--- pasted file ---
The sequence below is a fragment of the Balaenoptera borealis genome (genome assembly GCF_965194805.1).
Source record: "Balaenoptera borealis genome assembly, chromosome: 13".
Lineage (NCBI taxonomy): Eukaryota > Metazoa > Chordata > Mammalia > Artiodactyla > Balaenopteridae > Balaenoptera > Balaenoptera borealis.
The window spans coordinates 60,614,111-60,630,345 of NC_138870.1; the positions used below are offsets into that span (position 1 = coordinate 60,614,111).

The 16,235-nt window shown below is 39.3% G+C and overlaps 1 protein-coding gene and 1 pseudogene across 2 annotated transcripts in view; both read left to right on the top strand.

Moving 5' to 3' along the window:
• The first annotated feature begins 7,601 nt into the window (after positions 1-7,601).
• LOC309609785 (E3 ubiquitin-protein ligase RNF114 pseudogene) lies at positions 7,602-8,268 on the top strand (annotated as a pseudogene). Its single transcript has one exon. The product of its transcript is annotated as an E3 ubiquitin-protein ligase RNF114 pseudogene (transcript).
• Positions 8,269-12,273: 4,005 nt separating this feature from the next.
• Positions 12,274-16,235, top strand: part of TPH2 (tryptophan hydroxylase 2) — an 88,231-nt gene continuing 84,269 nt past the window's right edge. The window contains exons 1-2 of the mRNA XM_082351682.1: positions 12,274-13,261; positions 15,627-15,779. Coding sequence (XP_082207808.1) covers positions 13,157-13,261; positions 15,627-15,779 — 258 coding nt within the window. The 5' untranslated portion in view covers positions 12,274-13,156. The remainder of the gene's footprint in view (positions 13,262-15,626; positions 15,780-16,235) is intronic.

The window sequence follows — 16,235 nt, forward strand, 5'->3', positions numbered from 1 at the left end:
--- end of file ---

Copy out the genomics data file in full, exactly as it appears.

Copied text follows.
The sequence below is a fragment of the Balaenoptera borealis genome (genome assembly GCF_965194805.1).
Source record: "Balaenoptera borealis genome assembly, chromosome: 13".
Lineage (NCBI taxonomy): Eukaryota > Metazoa > Chordata > Mammalia > Artiodactyla > Balaenopteridae > Balaenoptera > Balaenoptera borealis.
The window spans coordinates 60,614,111-60,630,345 of NC_138870.1; the positions used below are offsets into that span (position 1 = coordinate 60,614,111).

The 16,235-nt window shown below is 39.3% G+C and overlaps 1 protein-coding gene and 1 pseudogene across 2 annotated transcripts in view; both read left to right on the top strand.

Moving 5' to 3' along the window:
• The first annotated feature begins 7,601 nt into the window (after positions 1-7,601).
• LOC309609785 (E3 ubiquitin-protein ligase RNF114 pseudogene) lies at positions 7,602-8,268 on the top strand (annotated as a pseudogene). Its single transcript has one exon. The product of its transcript is annotated as an E3 ubiquitin-protein ligase RNF114 pseudogene (transcript).
• Positions 8,269-12,273: 4,005 nt separating this feature from the next.
• Positions 12,274-16,235, top strand: part of TPH2 (tryptophan hydroxylase 2) — an 88,231-nt gene continuing 84,269 nt past the window's right edge. The window contains exons 1-2 of the mRNA XM_082351682.1: positions 12,274-13,261; positions 15,627-15,779. Coding sequence (XP_082207808.1) covers positions 13,157-13,261; positions 15,627-15,779 — 258 coding nt within the window. The 5' untranslated portion in view covers positions 12,274-13,156. The remainder of the gene's footprint in view (positions 13,262-15,626; positions 15,780-16,235) is intronic.

The window sequence follows — 16,235 nt, forward strand, 5'->3', positions numbered from 1 at the left end: